[KS] unicode

Frank Hoffmann hoffmann at koreanstudies.com
Sun May 31 18:36:08 EDT 2015

Dear Professor Cheong:

Thank you again.
The first point below -- I include your entire mail here as quote: I am 
not sure if I understand that correct.
Duplicate "code points" (definition here, for everyone to follow: 
http://en.wikipedia.org/wiki/Code_point) ...  we find them listed here: 
http://unicode.org/charts/  ... look for "East Asian Scripts" ... let 
me come back to Andrew's original example here: 요 遼 and 료 遼.
We find this ideograph, as you pointe out to me in your earlier mail, 
at two places, ones in the "regular" character table, and then in the 
"CJK Compatibility Ideographs" set. Here is a listing of that CJK 
Compatibility Ideographs set with ALL the code points etc. as it is or 
should be implemented in modern Unicode fonts: 
We find 遼 (요) on page 12 of that PDF document (\uf9c3) -- while the 
료 遼 version, as you pointed out earlier, is in the regular table.

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But this does NOT just mean setting two "code points" (= two codes) for 
the same glyph (for the same 'image' that depicts a Chines character), 
but the glyph itself is present twice, the image of that character is 
actually doubled -- NOT just a code reference to it. Exactly that 
allows reversibility.
But when you say we COULD add further "code points" then you say, in 
plain words, not doubling the actual ideographs, the images showing 
characters, but adding more codes to the SAME ideograph. Isn't that how 
e.g. the JAPANESE fonts are encoded already. Even if we take this 
example above, the "CJK Compatibility Ideographs" for Korea HANMUN 
characters with dual pronunciation are NOT being used but instead there 
are code points to the SAME ideography ... basically "redirects" or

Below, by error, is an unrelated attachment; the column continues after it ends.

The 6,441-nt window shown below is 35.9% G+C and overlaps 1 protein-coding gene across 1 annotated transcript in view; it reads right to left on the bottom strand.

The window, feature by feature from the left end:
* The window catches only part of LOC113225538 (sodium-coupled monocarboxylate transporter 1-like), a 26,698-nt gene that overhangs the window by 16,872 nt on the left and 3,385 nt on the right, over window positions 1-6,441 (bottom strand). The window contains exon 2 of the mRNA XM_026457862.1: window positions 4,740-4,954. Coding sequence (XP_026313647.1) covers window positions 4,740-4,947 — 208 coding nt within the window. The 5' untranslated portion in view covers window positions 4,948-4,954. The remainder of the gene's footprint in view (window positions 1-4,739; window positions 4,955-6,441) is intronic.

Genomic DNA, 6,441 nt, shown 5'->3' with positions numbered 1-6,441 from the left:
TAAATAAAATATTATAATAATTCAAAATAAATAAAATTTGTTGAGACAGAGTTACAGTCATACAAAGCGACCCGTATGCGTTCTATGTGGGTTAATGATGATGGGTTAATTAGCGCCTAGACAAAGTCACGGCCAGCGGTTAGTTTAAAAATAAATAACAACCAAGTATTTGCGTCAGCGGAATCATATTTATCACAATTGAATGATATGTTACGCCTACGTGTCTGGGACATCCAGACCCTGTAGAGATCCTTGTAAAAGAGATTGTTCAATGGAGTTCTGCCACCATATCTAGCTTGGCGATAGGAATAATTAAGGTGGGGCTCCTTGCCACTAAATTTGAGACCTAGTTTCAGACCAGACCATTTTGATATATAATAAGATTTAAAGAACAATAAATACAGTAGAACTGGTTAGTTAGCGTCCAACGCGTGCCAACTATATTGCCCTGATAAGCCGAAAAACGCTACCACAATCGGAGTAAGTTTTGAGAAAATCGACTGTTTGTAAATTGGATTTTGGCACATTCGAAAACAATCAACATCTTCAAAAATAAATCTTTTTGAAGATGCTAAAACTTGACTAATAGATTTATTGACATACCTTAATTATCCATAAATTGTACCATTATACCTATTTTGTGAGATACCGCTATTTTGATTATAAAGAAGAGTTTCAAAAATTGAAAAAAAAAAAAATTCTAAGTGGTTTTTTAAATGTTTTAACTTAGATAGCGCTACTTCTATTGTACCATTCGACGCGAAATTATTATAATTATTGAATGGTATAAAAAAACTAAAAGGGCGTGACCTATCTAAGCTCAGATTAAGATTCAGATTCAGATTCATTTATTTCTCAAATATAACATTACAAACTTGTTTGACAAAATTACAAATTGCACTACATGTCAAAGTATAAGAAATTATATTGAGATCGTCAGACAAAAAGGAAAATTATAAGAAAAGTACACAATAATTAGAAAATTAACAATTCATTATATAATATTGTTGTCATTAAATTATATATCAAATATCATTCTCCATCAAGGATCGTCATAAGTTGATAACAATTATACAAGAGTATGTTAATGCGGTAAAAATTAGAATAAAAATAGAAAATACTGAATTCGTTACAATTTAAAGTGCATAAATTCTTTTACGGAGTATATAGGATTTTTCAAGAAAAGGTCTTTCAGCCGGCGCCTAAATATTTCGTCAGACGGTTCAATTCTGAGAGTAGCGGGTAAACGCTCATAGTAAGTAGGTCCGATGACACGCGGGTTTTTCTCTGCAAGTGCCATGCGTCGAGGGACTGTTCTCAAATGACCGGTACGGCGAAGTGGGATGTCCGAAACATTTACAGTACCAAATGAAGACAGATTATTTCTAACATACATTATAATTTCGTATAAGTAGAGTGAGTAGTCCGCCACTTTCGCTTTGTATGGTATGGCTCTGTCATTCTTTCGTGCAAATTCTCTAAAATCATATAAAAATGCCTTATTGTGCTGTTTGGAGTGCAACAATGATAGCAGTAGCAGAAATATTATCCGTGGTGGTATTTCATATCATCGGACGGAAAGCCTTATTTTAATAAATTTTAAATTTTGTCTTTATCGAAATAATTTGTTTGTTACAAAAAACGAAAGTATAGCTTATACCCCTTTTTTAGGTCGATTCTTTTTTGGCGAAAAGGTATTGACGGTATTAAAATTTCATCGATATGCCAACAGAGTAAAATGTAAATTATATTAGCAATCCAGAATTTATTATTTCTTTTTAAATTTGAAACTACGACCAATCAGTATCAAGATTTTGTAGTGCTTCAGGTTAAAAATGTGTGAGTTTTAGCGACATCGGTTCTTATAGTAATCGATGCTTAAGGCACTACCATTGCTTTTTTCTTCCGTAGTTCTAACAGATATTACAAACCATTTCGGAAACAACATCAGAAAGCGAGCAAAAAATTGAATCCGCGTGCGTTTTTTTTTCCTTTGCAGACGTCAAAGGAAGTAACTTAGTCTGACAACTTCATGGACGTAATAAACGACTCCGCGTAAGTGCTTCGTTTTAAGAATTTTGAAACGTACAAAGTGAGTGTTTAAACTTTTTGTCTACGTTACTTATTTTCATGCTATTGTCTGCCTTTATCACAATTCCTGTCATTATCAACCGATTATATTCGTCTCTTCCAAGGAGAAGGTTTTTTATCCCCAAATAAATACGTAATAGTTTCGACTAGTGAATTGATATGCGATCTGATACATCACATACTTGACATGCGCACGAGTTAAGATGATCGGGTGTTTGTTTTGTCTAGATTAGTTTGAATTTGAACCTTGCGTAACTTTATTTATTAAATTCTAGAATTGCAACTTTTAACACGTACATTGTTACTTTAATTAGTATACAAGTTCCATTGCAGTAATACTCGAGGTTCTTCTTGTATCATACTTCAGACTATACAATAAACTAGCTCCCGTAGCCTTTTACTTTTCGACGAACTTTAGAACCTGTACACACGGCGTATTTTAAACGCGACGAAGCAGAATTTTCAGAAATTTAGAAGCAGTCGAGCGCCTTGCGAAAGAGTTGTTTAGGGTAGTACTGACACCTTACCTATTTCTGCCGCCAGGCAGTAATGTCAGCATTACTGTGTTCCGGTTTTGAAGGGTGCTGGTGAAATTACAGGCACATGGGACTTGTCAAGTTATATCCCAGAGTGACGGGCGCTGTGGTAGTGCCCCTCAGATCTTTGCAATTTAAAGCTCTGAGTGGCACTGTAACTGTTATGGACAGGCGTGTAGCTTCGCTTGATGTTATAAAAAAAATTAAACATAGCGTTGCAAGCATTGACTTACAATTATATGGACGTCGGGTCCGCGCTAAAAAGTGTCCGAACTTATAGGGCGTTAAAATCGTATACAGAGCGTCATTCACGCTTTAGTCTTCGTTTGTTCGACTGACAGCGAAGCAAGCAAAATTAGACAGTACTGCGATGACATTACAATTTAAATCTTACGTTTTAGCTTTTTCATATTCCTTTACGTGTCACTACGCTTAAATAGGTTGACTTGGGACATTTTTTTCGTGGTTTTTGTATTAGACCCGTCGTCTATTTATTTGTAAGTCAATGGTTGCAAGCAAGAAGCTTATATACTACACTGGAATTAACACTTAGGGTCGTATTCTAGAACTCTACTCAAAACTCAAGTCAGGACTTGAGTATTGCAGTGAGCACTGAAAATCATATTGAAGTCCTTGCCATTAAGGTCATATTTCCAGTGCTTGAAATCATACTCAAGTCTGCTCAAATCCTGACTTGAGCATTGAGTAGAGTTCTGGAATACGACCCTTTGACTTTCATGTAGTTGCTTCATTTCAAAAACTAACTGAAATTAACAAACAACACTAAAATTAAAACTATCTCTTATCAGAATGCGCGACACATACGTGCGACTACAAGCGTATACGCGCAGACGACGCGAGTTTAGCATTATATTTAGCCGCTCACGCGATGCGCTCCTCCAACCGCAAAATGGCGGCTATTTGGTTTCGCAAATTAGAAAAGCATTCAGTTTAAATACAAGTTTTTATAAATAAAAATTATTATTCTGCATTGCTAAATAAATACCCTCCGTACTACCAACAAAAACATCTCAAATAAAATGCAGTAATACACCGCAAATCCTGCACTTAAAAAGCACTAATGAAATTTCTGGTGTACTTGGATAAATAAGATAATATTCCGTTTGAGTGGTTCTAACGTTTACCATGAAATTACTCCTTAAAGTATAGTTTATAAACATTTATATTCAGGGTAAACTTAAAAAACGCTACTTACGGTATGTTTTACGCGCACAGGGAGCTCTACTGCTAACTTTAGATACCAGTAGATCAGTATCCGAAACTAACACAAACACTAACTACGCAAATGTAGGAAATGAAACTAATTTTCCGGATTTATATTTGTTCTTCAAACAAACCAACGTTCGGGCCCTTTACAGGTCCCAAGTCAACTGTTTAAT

"double assignments" ... typing "red apple" and "green apple" both 
times produce the same image of an apple, to put it in other words. 
THAT is then no reversible.

Am I completely misunderstanding you here? (Well possible.)

You wrote:
> The main question is whether this effort is worthwhile.   (...)  I
> guess that JLP software can already predict the reading of a text quite
> accurately using dictionaries and context, so there may simply not be
> enough incentive anymore to build a system that would support the
> creating and maintenance of these annotations.

Yes, sure! As a historian I would consider this a done deal, and too 
late now to change the basics! Let me just say that, other than in your 
example with the different pronunciations of the Latin letter "o" 
Chinese characters are NOT a used in that many languages, and thus 
there are not that many variations, and so that kind of generic logic 
is not quite valid, in my view. In terms of computing I would consider 
it a big missed chance to put that in Unicode. All other "solutions" 
you briefly mentioned are and will be work-arounds, none of them can 
possibly be clean ones, ones that work 100% of the time, and none they 
are all far more (!) complicated. What could have been done with a 
simple font encoding then requires extensive and complicated code and 
math. I think you agree with me here. ... I was therefore just 
wondering why that had not be done, and now I (and we all) do have a 
better understanding of the processes. With the far stronger power of 
the Internet giants these days, if that same process would have started 
15 years later, I can't imagine the decisions would still be as 
"academically" limited as they now are. All is history and historically 
determined, even computer code!

Thanks, that was fun!

On Mon, 01 Jun 2015 00:23:54 +0900, Otfried Cheong wrote:
> On Sun, May 31, 2015, at 06:41, Frank Hoffmann wrote: